Hamas terrorists
Hamas terroristsReuters

Hamas spokesman Husam Badran insists that the relationship between the movement and Iran is good and there have not been tensions between the sides.

Speaking on Sunday to the Palestine newspaper, considered the official mouthpiece of Hamas, Badran claimed, "In general, we are building our foreign relations based on the interest of the Palestinian people, and we cooperate with anyone who can cater to the Palestinian problem and support our struggle."

He expressed hope that Hamas will continue to strengthen its relations with Iran, noting that a senior Hamas delegation will visit Tehran and participate in a conference in support of “the Intifada.”

The newspaper reported that the Iranian parliament sent a formal invitation to Hamas to attend the conference, to be convened on February 20 in Tehran.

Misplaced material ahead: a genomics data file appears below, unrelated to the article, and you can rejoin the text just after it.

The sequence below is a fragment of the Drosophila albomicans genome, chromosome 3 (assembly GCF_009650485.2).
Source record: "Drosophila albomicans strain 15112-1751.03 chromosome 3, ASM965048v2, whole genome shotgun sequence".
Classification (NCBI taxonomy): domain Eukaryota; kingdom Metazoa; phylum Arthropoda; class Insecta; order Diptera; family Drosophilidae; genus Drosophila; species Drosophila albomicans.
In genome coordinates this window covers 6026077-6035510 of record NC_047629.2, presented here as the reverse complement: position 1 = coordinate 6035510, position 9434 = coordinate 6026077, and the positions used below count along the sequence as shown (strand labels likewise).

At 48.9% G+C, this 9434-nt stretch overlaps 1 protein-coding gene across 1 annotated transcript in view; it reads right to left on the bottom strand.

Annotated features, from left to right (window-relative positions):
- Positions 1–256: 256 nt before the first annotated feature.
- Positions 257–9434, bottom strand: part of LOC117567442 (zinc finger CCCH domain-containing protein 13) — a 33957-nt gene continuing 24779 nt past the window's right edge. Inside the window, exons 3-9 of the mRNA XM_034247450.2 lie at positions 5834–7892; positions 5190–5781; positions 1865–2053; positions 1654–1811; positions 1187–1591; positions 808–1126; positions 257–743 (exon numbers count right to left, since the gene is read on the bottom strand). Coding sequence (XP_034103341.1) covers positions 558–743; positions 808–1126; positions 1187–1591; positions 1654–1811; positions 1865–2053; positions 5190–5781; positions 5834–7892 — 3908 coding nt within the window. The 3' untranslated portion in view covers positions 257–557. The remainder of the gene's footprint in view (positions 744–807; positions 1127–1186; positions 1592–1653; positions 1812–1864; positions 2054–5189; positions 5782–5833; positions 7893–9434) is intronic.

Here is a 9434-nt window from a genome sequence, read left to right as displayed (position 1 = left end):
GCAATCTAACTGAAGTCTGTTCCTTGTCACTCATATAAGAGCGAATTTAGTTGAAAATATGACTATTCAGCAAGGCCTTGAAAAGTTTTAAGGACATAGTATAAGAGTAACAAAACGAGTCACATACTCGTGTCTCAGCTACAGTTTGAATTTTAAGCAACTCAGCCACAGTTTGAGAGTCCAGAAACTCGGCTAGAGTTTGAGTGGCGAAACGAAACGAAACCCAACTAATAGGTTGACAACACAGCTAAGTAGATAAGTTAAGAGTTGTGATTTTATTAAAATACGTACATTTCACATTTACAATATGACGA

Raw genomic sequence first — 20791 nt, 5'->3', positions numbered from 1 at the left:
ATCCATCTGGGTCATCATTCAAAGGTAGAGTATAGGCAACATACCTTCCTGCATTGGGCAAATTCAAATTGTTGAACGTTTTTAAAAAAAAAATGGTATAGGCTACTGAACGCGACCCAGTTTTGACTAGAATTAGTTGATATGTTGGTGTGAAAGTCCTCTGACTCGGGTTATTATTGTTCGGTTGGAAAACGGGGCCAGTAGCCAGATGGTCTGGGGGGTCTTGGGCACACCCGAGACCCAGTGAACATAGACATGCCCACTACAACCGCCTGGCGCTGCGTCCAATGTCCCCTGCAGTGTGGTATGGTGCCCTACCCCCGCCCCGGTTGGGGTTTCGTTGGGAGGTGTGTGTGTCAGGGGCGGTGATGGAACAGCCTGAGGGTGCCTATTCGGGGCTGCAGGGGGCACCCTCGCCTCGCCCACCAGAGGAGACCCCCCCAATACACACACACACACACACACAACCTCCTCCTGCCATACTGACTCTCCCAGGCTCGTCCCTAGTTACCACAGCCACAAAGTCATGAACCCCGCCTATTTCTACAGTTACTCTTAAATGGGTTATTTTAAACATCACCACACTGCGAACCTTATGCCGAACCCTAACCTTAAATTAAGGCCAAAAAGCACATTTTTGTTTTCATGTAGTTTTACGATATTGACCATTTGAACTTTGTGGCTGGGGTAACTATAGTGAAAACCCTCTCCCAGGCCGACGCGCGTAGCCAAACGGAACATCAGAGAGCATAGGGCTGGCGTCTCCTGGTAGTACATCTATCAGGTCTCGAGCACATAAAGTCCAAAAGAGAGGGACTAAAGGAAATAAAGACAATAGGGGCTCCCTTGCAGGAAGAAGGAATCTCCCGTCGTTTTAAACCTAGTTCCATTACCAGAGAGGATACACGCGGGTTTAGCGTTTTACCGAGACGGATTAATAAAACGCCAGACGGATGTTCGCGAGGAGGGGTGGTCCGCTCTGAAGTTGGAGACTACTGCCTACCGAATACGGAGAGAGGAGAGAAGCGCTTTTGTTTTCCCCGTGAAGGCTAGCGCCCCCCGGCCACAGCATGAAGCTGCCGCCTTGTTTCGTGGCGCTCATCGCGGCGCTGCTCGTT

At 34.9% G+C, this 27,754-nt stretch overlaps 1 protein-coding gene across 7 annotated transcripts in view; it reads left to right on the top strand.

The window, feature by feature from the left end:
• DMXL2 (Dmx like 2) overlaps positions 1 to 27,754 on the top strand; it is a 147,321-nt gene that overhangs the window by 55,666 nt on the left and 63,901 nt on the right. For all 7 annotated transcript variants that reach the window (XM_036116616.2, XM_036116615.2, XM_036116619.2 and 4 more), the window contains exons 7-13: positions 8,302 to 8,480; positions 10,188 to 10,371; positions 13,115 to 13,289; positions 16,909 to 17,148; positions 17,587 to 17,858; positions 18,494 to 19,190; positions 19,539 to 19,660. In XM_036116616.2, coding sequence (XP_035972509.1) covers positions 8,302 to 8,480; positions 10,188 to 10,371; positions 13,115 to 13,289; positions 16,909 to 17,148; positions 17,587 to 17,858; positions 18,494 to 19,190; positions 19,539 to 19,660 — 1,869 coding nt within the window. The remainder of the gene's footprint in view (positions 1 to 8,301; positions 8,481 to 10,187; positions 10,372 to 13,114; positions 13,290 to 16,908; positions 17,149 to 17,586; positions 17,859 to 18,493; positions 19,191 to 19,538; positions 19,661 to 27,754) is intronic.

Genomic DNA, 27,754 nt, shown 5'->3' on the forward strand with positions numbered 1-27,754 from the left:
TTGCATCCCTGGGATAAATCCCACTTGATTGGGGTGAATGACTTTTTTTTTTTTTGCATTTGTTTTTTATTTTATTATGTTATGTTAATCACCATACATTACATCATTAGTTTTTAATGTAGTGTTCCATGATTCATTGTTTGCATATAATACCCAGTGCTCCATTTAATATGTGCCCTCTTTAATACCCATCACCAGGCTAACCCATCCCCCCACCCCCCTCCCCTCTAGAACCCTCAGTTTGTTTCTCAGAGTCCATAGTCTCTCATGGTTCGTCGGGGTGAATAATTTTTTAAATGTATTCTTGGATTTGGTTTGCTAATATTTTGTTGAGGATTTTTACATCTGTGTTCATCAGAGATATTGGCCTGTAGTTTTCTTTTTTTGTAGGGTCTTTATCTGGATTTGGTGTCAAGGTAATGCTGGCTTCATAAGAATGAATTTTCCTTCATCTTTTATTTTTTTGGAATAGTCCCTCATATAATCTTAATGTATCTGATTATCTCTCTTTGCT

Iran was once a stronger supporter of Hamas, but the two have been at odds over the uprising against Syrian President Bashar Al-Assad. As a result of Hamas’s refusal to support Assad in the uprising, an angry Iran reportedly stopped supplying the terror group with weapons.

Last year, Hamas leader Khaled Mashaal admitted that Iran had cut back its assistance to Hamas but denied reports that Iran's move stemmed from a disconnect between Hamas and the Islamic Republic.

"Iran was once a main supporter of the movement, but today the scope of its support has changed and we are striving to diversify the sources of official and popular support," he said at the time.

Even as Hamas refused to back Assad, it always refrained from criticizing Iran for its role in the mass murder of Sunni Muslims in Syria, Iraq and Yemen.

Hamas's main interest is to build regional alliances that can assist in the fight against Israel, and simultaneously establish Islamic rule in the Middle East while pushing aside Western influence.